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Kaminski, John P.; Saladino, Gaspare J.; Moore, Timothy D. (Historian); Lannér-Cusin, Johanna E.; Schoenleber, Charles H.; Reid, Jonathan M.; Flamingo, Margaret R.; Fields, David P. (ed.) / Ratification of the Constitution by the states: Maryland (1)
11 (2015)

I. The debate over the Constitution in Maryland, 17 September-30 November 1787,   pp. 3-67

Page 15

they ought to call a Convention to ratify the new form of government
for the United States; but the real design of the promoters of the pe-
tition is to draw you into a declaration in favour of the whole system,
and to bind you hereafter to support it, which you must do, or allege
deception and surprise, if, on further reflection, you should discover
that you rashly gave an opinion against your real interests. If the real
intention of the promoters and carriers of this petition was only to
obtain your opinion in favour of calling a Convention, it might have
been expressed in a few lines; and no one would oppose such a petition,
although improper and unnecessary, because your Delegates will cer-
tainly move for, and exert themselves to procure, the calling a Conven-
tion; and no member of the General Assembly will deny that, in so
doing, your Delegates speak your sentiments.
In my opinion, it is not necessary or proper for you, at this time, to
express your approbation, or disapprobation, of the new constitution
for the United States, for the following reasons: First-because the de-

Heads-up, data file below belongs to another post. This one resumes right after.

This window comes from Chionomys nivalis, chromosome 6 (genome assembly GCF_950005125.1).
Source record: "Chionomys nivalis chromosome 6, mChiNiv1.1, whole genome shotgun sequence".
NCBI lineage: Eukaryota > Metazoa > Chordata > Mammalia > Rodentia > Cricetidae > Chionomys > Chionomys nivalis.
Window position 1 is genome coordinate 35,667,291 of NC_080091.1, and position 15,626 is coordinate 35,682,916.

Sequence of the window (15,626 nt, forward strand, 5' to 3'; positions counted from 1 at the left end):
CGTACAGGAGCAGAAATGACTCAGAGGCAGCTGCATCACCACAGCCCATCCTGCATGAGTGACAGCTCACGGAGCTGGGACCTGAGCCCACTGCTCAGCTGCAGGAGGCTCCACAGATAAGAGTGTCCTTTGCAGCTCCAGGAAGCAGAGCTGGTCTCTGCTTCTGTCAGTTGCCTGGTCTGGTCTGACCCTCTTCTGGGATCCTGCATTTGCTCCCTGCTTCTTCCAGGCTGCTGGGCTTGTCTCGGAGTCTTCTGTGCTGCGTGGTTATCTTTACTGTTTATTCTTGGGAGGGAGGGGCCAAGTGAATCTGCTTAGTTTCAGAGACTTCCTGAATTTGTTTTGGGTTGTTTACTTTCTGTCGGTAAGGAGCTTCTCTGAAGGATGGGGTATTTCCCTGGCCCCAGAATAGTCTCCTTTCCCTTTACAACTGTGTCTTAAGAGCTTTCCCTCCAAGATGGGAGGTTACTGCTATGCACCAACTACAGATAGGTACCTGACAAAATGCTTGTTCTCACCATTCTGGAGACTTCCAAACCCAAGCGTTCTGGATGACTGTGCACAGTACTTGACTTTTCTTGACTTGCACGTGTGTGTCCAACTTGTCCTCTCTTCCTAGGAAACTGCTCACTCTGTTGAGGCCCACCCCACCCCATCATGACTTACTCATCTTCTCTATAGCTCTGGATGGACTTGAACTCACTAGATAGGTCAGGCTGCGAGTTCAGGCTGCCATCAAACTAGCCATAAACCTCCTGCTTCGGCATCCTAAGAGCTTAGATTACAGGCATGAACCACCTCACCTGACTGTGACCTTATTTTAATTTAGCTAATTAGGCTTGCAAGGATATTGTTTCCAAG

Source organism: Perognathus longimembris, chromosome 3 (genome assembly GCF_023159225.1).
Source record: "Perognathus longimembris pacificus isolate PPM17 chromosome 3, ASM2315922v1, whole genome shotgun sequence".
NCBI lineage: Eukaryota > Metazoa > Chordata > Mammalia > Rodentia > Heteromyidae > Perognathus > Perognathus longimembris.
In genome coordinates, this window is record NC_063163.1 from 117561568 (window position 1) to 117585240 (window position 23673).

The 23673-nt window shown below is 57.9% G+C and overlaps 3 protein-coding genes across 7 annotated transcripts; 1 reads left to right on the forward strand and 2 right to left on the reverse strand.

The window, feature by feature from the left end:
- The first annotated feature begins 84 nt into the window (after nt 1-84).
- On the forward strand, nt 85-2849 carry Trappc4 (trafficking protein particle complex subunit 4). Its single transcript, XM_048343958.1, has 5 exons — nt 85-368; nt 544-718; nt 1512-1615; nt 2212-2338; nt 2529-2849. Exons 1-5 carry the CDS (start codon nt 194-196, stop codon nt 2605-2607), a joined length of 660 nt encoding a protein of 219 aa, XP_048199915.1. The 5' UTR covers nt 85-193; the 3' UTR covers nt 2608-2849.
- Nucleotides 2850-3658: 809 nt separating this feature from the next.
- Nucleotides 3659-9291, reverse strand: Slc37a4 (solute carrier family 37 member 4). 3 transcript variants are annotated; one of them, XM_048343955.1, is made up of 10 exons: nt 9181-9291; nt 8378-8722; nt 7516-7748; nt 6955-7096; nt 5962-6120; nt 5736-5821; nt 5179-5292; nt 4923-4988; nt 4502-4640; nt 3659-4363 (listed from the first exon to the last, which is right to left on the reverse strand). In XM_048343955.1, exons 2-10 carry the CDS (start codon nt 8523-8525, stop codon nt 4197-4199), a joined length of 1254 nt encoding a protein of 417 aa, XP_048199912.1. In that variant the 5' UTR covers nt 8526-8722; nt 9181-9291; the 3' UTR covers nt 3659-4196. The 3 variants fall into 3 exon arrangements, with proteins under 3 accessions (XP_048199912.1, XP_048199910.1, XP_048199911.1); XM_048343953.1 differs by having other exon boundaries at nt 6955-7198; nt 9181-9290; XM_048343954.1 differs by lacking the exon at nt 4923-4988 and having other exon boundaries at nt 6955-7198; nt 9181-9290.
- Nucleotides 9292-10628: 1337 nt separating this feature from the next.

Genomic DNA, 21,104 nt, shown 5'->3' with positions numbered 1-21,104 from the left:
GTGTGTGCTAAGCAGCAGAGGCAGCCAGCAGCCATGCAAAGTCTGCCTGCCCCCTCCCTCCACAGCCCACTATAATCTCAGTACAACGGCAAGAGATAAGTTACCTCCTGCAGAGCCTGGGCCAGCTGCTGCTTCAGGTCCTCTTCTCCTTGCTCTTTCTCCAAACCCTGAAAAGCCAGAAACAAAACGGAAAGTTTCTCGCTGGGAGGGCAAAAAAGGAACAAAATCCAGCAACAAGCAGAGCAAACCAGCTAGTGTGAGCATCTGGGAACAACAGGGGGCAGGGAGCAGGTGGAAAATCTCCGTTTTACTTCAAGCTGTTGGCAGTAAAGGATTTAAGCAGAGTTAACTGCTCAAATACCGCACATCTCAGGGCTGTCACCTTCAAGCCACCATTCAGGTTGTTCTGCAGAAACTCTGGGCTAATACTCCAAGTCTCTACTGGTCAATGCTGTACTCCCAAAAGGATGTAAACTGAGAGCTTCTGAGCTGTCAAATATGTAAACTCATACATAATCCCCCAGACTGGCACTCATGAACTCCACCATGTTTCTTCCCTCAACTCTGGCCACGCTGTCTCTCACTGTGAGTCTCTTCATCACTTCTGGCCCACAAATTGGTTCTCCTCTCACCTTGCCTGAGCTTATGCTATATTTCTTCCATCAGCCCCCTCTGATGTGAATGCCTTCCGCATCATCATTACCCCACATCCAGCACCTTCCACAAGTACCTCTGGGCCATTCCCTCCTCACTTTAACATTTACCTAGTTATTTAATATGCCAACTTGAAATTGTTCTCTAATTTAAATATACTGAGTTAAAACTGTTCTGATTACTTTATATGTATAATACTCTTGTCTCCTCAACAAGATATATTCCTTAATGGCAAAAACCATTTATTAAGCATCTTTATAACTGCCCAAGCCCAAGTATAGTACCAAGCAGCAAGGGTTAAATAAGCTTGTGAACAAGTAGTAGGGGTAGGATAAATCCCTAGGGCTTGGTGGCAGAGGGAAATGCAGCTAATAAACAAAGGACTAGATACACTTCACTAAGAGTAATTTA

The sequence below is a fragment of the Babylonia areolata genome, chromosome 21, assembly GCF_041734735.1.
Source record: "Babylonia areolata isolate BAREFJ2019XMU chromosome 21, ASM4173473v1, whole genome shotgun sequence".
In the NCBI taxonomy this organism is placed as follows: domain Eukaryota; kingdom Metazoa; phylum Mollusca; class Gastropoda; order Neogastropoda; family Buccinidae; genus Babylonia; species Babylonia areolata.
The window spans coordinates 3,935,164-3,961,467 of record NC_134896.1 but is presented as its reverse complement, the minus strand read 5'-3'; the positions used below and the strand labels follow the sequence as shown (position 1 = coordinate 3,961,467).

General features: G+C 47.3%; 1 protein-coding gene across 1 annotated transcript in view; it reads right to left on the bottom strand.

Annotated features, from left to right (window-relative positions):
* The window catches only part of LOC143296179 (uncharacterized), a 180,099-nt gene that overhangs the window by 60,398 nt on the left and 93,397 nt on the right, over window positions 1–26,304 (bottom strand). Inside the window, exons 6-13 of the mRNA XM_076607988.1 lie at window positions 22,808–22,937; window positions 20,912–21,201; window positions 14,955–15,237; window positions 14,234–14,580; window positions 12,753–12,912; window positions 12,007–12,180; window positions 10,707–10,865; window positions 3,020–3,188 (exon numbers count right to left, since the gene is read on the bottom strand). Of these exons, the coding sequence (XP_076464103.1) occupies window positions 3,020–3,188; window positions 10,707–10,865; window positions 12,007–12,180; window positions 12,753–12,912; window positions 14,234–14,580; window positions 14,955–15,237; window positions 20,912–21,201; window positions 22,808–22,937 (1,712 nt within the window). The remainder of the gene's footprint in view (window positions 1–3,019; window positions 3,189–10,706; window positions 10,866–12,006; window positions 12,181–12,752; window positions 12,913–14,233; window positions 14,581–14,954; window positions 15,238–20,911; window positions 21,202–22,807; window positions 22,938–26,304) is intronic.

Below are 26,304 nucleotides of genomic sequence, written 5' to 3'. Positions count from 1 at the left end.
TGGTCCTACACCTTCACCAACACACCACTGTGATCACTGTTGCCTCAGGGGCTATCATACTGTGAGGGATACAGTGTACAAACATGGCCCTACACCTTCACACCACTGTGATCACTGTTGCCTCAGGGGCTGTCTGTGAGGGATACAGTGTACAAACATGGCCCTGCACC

cision for or against the plan, is of the greatest consequence, as it in-
volves no less than the happiness or misery of you and all your posterity
forever; and therefore, I think, requires your dispassionate and most
deliberate consideration.-Secondly-because you want information,
and have not had time yourselves to examine the proposed system, and
to consider the consequences that may flow from rejecting or adopting
it.-Thirdly-because time is not given for your countrymen in this,
and the other States, to consider the subject, and to lay their sentiments
and reasons for or against the measure before you.-Fourthly-be-
cause you ought to hear both sides, as the man who determines on
hearing one party only, will almost always be mistaken in his judgment:
He may be in the right, but it will be by chance, and not by reason.-
Fifthly-because you are not pressed in point of time to determine on
the subject; you have at least three months for deliberation; to decide,
therefore, in a few days, will be rashness and folly.-Sixthly-when
men urge you to determine in haste, on so momentous a subject, it is
not unreasonable to inquire their motives; and it is not uncharitable to
suspect that they are improper; and no possible mischief or inconve-
nience can happen from delay.
October 11, 1787.
1. Reprinted: Pennsylvania Packet, 19 October; Philadephia Evening Chronicle, 20 Octo-
ber. "Caution" may have been written by Samuel Chase. (See "A Friend to the Consti-
tution," Maryland Journal, 16 October, and Daniel Carroll to James Madison, 28 October,
both below.) For a comment on "Caution," see "An Old Man," Baltimore Maryland
Gazette, 20 November (below). For another address by "Caution," see Baltimore Maryland
Gazette, 16 October (below).

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